Your children may be off to school for the first time this autumn, or perhaps they’re already well into their school years: either way you might be one of the mums currently thinking about what to do now the dependents are becoming less dependent. More and more mothers are thinking of starting their own business, each for their own reasons: they’d like to work from home; need flexible hours because of childcare restraints; desire a different experience to being an employee; have always wanted to be self-employed; or have an excellent idea for a business inspired by parenting and the parenting community.
Whatever the reason, it’s understandable to be a little overwhelmed at the prospect of setting up your business after time out from work. Even returning to your old workplace as an employee would be daunting enough! Your experiences as a mother, however, can actually help make the transition back to work a smoother one and can be of particular use in starting your own business.
We shouldn’t underestimate the value that our motherhood experiences can bring to other arenas, including business. The transferable skills you develop as a parent are no different in variety or value to the type of skills that can be acquired during other key stages of your life, such as getting married or starting that first job. Being a SAHM is, after all, one of the biggest challenges there is.
So how exactly can being a SAHM help you become a WAHM? Well, for a start, successfully looking after your children involves continuous multi-tasking, managing your energy levels and maintaining a laser focus, not to mention clear goal setting, calmness in the face of emergencies and the ability to think outside the box.
It’s really not a stretch to see how all of these skills are vital in the context of starting your own business and dealing with the pressures of being your own boss for the first time.
In an ideal world, you would be equally expert in all the above competencies. In the real world, no one can expect to be. Before looking at how you can transfer SAHM skills to business, you must first identify which of these skills are particularly prominent in your own unique skills set. Here are a few suggestions for doing this.
1. Take time out to think about which new skills you’ve developed. Try making a list of actions you take during the week and then listing the skills you use to do them. Consider the settings, pressures and essential outcomes. What did you do, why did you do it and what was the result? In what aspect of your start-up could these actions be of value?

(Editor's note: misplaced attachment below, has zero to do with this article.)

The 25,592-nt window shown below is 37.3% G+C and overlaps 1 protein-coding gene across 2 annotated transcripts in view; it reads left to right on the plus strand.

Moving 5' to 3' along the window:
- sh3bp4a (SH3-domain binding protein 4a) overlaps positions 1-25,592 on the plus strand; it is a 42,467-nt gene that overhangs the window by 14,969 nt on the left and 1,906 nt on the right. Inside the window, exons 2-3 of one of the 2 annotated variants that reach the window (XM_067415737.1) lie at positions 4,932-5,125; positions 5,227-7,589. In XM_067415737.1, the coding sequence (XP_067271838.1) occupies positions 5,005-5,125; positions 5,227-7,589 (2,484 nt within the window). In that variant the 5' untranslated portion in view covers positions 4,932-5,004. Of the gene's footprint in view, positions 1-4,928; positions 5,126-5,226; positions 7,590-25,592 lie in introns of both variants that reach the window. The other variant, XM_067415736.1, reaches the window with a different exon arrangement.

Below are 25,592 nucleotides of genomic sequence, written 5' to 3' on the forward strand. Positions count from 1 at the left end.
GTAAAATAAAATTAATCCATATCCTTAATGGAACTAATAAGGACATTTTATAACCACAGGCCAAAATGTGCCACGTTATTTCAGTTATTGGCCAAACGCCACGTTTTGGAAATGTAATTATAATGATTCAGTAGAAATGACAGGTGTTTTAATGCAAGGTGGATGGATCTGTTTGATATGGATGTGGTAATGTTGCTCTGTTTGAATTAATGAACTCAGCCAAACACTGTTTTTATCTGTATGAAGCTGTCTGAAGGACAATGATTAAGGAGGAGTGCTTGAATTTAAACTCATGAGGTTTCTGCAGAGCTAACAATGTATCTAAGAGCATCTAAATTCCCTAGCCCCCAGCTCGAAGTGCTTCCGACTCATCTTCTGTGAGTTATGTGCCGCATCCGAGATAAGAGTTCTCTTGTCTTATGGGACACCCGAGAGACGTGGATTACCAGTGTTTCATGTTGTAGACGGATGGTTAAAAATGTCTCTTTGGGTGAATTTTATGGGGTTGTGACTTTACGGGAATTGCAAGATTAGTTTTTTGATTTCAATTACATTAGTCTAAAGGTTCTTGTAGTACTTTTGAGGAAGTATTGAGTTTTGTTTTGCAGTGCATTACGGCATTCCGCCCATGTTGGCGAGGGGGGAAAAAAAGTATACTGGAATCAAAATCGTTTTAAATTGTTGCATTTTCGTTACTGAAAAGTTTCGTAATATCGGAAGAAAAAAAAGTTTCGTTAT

2. Think about which skills you’re using whilst you’re actually using them, then consider how they could be used in business. For example, the next time you’re making up a bedtime story with your child, acknowledge the fact that this takes imagination and communication skills, which can be converted into innovative leadership and successful networking.
3. Get feedback from others around you, as they will have seen how you’ve developed as a mother and how parenting has added to your capabilities.
Once you have an idea of the transferable skills you’ve developed through parenting, you can set about using them to go from a mum to a mumpreneur. Here are a few ideas for doing so.
* Creatively use your parenting experiences to sell yourself to prospective business partners and customers. Explain to them how your parenting abilities will benefit your venture. For instance, as a parent you will have learnt to organise your finances in a way that acknowledges it’s no longer just about you, or you and your partner. Having to take dependents into account when you’re doing your own accounts will work in your favour as you start learning to balance your business’ books.
* Before really getting the ball rolling with your start-up, consider seeking out voluntary opportunities where you can test out your newfound skills in a context away from the family. Get involved with a charity or offer to do pro bono work for those you know. Getting leadership and/or project management training is also an option.
* Feedback from others can again play its part. Get suggestions on how your particular parenting skills can benefit your particular business from those who know you well. You could also consider consulting a career guide. There are many good quality career guidance services that not only help people in ‘employee’ roles, but also those who are self-employed or considering self-employment.
However you go about it, remember that both returning to work after a break and starting a business are major life events that take a lot of effort. Combining the two things requires patience and realism, but it’s not impossible. Don’t be too hard on yourself, ask for help when you need it, and know that it’ll be worth it once you’re a fully-fledged mum in business!